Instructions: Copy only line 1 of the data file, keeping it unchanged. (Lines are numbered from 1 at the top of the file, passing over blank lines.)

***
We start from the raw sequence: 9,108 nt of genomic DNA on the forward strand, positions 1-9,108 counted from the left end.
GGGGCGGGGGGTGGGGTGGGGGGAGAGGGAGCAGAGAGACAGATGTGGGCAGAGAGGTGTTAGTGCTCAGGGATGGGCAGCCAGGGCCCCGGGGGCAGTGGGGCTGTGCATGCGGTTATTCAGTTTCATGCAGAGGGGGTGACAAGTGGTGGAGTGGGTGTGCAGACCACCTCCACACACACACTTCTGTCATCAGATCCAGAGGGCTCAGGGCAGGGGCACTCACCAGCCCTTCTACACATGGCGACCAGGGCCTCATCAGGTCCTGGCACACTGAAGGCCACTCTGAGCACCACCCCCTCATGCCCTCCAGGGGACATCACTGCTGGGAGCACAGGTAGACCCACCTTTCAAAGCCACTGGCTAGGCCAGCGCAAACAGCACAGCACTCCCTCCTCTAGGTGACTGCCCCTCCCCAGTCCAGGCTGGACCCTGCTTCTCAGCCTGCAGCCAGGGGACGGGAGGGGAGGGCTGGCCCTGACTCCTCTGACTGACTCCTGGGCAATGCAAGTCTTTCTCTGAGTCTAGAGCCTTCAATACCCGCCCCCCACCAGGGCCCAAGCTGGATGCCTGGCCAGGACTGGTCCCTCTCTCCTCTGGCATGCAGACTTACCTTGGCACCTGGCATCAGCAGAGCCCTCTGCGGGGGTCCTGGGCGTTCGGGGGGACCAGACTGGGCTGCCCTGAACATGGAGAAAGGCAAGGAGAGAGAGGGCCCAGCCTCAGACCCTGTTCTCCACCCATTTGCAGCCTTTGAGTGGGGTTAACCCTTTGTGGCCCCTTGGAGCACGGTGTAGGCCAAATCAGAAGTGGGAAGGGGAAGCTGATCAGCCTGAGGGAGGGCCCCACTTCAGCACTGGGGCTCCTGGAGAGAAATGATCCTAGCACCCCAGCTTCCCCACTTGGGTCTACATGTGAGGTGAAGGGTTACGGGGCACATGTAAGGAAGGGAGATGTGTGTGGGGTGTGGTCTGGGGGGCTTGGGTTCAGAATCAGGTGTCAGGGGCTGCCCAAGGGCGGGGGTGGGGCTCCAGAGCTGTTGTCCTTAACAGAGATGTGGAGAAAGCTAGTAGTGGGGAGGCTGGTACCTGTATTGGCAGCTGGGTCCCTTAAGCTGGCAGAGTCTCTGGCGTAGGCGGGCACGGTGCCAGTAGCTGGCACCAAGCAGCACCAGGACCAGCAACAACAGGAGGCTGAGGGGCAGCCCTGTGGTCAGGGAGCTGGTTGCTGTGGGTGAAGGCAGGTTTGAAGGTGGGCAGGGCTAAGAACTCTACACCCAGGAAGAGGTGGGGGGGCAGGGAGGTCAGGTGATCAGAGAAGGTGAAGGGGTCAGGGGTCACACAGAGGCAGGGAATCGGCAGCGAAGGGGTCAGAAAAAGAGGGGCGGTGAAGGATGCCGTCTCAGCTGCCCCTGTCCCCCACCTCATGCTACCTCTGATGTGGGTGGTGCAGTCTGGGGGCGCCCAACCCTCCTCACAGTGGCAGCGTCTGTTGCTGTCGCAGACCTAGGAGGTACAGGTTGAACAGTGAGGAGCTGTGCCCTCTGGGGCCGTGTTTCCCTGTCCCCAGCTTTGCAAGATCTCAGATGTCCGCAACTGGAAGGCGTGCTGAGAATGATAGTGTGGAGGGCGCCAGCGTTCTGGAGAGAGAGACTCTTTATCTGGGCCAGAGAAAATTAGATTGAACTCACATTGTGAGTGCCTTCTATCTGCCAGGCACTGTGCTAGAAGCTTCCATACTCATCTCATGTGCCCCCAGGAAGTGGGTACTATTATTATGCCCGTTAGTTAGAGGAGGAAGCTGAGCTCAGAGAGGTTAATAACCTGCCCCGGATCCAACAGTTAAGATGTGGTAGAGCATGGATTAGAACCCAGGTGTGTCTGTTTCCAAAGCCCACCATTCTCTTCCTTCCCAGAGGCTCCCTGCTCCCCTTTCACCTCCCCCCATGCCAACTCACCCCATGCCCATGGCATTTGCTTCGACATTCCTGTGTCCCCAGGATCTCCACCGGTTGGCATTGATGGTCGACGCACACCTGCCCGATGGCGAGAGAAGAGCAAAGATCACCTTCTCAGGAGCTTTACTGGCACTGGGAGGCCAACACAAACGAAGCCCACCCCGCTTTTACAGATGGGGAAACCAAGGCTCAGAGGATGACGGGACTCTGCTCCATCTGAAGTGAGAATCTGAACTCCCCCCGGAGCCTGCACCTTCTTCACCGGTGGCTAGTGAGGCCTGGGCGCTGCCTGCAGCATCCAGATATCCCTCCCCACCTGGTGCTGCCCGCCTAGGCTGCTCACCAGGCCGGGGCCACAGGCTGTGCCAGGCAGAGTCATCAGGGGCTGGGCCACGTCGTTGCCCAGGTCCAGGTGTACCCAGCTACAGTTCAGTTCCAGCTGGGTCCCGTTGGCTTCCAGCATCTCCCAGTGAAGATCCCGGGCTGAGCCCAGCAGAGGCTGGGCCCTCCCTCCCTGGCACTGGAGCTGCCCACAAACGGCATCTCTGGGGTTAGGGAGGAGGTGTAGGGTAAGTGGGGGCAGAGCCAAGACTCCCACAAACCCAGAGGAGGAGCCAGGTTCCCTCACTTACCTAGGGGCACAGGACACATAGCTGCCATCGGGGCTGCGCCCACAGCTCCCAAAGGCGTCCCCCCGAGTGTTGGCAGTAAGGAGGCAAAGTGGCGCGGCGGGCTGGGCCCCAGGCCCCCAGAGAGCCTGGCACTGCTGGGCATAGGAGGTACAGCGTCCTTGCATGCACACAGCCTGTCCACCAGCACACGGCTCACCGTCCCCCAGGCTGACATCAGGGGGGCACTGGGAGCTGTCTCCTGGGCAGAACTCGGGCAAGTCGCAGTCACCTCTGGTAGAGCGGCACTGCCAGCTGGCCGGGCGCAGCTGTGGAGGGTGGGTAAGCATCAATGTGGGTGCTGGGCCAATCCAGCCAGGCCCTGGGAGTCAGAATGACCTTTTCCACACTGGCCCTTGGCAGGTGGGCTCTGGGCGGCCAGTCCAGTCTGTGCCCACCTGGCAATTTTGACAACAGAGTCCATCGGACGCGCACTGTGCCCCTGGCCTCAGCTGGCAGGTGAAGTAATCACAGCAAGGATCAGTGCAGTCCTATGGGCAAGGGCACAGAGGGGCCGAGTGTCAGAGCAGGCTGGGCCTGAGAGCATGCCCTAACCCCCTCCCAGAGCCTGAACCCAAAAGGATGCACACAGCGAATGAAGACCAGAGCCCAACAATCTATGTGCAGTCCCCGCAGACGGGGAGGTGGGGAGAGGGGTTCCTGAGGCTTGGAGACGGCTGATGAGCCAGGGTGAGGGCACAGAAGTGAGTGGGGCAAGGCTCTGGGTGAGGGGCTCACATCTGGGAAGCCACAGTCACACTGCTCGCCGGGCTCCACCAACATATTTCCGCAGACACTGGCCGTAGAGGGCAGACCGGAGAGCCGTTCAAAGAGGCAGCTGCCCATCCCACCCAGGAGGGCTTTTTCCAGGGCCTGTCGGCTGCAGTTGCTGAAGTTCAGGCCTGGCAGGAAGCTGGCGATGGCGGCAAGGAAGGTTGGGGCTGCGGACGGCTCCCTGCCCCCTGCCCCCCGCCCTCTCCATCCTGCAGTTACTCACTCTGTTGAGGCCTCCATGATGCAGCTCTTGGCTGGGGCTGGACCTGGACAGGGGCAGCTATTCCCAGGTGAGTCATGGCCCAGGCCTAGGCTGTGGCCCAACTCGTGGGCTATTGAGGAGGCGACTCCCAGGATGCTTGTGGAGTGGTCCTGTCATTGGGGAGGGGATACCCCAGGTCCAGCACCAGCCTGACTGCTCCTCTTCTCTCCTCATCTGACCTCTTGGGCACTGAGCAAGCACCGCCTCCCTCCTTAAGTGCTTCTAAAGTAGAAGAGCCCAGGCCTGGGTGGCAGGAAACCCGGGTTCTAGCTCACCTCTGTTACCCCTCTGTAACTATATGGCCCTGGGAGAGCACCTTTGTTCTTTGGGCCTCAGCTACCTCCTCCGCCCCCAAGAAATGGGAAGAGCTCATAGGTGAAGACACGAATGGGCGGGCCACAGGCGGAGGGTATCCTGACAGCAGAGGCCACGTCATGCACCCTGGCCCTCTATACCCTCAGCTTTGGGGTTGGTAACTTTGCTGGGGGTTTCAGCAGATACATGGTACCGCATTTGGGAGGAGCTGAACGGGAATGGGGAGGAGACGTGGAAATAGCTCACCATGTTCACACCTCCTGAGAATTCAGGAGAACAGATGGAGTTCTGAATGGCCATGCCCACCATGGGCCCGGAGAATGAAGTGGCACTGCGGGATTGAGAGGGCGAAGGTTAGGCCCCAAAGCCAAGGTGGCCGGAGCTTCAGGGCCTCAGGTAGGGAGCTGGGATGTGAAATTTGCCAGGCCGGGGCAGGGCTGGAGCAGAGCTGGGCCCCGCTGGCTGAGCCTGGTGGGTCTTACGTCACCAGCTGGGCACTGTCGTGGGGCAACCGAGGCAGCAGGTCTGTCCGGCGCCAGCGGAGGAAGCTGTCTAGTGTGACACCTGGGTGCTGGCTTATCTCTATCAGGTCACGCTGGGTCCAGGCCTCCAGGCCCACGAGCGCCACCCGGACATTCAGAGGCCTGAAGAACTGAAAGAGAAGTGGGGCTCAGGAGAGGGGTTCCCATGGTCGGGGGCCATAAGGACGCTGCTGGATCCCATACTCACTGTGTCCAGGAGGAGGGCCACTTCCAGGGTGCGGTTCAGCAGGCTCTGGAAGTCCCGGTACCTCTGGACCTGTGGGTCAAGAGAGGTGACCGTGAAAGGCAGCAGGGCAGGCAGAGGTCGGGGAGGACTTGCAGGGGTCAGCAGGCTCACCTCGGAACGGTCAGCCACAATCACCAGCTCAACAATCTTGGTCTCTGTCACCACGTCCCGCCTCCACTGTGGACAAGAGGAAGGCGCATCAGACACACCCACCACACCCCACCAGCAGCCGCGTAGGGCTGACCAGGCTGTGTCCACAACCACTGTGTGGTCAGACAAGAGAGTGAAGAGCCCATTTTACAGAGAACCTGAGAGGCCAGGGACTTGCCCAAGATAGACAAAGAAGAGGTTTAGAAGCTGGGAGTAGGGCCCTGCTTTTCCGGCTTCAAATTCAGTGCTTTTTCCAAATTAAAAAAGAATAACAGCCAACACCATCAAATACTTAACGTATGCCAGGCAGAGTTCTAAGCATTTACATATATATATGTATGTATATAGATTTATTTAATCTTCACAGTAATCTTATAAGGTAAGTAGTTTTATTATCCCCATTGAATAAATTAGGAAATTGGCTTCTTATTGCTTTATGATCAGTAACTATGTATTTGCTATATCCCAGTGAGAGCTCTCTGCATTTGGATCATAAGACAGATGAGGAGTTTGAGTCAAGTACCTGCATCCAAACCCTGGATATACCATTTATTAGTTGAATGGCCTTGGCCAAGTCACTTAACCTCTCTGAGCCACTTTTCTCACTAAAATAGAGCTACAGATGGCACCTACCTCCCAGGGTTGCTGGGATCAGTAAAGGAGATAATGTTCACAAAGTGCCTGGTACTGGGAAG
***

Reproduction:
We start from the raw sequence: 9,108 nt of genomic DNA on the forward strand, positions 1-9,108 counted from the left end.